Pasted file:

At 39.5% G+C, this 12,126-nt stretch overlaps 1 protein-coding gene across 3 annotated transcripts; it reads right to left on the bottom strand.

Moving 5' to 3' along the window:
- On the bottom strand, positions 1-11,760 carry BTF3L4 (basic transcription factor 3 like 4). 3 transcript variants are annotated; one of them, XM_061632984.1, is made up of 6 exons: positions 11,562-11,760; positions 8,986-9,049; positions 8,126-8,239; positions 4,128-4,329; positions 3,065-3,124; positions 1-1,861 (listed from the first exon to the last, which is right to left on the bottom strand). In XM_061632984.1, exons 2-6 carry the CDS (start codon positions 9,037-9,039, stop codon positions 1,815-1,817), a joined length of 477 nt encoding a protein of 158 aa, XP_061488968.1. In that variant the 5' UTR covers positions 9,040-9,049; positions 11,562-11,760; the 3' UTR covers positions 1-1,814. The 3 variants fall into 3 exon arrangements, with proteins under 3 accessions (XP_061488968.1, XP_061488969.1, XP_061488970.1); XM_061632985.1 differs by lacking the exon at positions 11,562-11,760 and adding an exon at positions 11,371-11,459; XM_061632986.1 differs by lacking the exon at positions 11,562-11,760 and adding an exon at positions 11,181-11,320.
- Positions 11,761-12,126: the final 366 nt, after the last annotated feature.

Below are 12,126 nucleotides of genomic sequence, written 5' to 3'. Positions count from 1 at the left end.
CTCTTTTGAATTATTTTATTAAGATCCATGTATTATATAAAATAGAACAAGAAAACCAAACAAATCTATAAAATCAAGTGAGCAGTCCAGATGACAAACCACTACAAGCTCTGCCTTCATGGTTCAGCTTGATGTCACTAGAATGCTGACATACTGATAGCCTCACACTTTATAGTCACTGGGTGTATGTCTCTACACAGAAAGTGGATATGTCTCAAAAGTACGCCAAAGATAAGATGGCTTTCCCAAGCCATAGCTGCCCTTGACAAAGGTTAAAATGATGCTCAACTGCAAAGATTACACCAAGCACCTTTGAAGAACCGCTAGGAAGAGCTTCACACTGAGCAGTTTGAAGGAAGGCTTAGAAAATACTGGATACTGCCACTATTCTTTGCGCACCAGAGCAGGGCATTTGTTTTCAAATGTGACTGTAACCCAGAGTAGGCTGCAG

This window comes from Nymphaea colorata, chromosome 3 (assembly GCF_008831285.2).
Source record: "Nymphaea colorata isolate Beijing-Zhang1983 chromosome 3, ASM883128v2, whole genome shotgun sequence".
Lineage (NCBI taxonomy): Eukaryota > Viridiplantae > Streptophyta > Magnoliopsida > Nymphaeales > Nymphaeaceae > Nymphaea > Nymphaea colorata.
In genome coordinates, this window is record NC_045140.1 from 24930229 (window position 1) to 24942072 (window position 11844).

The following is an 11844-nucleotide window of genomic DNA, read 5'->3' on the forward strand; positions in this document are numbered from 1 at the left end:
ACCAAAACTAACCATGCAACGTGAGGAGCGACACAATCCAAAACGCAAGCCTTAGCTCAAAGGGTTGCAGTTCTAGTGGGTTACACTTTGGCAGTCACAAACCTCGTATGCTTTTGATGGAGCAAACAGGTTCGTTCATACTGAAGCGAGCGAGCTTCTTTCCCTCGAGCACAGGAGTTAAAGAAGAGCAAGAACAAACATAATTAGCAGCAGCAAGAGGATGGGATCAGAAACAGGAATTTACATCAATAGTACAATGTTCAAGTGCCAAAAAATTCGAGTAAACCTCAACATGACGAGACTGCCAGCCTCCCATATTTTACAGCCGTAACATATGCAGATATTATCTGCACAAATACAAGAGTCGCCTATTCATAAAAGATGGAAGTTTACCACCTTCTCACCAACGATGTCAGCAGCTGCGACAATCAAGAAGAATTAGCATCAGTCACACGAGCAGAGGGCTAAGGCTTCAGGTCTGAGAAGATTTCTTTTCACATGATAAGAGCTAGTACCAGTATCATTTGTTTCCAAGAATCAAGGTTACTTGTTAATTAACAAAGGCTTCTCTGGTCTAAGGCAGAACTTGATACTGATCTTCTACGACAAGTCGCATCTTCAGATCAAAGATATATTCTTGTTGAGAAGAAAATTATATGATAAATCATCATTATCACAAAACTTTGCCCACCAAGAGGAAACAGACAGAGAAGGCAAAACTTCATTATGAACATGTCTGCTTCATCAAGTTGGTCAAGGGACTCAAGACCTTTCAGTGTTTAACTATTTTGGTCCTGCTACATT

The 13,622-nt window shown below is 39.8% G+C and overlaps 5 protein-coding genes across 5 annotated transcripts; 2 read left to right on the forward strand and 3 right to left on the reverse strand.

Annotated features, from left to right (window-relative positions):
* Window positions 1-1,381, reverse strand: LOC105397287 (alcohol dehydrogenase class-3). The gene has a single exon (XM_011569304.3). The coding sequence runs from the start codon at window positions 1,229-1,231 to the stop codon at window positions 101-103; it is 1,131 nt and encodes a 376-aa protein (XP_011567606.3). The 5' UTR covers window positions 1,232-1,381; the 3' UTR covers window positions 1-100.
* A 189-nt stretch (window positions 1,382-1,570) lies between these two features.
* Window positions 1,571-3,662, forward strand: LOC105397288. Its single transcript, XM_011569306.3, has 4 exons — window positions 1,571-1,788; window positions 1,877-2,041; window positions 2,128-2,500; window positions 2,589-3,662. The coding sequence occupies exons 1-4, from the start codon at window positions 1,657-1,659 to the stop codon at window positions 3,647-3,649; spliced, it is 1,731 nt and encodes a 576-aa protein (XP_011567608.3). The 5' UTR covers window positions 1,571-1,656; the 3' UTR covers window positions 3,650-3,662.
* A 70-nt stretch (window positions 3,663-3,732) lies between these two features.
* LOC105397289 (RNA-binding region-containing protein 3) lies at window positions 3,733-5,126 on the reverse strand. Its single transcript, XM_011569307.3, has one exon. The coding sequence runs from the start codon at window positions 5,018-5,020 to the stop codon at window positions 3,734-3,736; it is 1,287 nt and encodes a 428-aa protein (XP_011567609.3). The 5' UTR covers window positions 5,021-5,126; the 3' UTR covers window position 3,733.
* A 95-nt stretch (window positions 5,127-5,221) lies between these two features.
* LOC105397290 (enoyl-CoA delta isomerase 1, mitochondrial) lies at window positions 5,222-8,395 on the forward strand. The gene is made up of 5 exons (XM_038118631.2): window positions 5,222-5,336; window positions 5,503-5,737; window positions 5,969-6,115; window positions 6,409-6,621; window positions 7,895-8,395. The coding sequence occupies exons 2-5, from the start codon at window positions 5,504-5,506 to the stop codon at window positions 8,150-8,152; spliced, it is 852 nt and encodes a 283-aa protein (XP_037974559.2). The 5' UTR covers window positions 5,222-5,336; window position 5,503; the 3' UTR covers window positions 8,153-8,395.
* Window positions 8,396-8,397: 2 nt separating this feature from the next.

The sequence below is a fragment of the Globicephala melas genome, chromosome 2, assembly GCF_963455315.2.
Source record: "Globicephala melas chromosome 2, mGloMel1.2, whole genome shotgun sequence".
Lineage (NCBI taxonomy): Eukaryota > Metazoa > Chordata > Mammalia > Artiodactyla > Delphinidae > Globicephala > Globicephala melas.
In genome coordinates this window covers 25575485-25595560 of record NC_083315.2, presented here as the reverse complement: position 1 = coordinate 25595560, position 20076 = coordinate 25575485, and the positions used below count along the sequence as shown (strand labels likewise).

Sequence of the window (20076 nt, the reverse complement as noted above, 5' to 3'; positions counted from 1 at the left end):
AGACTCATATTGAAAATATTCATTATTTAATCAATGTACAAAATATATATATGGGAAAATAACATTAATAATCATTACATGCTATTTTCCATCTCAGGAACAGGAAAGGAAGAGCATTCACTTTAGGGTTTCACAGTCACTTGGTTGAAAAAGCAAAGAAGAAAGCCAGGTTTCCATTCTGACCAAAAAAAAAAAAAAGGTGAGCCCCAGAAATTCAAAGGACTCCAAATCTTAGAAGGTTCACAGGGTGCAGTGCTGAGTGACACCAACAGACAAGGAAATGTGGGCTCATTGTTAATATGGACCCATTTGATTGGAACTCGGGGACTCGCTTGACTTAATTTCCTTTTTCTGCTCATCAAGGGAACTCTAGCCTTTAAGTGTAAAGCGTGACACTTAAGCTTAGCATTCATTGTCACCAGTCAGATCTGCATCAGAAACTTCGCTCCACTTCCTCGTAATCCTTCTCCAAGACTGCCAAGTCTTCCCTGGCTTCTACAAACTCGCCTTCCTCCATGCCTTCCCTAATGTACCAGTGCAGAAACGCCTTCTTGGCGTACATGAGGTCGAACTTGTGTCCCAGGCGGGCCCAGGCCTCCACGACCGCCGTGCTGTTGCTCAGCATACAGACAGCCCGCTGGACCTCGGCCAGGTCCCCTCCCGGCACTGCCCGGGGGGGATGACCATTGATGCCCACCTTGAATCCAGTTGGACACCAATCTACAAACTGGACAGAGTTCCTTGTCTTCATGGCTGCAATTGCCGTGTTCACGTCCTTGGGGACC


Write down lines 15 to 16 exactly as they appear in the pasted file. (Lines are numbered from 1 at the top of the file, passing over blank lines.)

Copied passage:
* Window positions 1-1,381, reverse strand: LOC105397287 (alcohol dehydrogenase class-3). The gene has a single exon (XM_011569304.3). The coding sequence runs from the start codon at window positions 1,229-1,231 to the stop codon at window positions 101-103; it is 1,131 nt and encodes a 376-aa protein (XP_011567606.3). The 5' UTR covers window positions 1,232-1,381; the 3' UTR covers window positions 1-100.
* A 189-nt stretch (window positions 1,382-1,570) lies between these two features.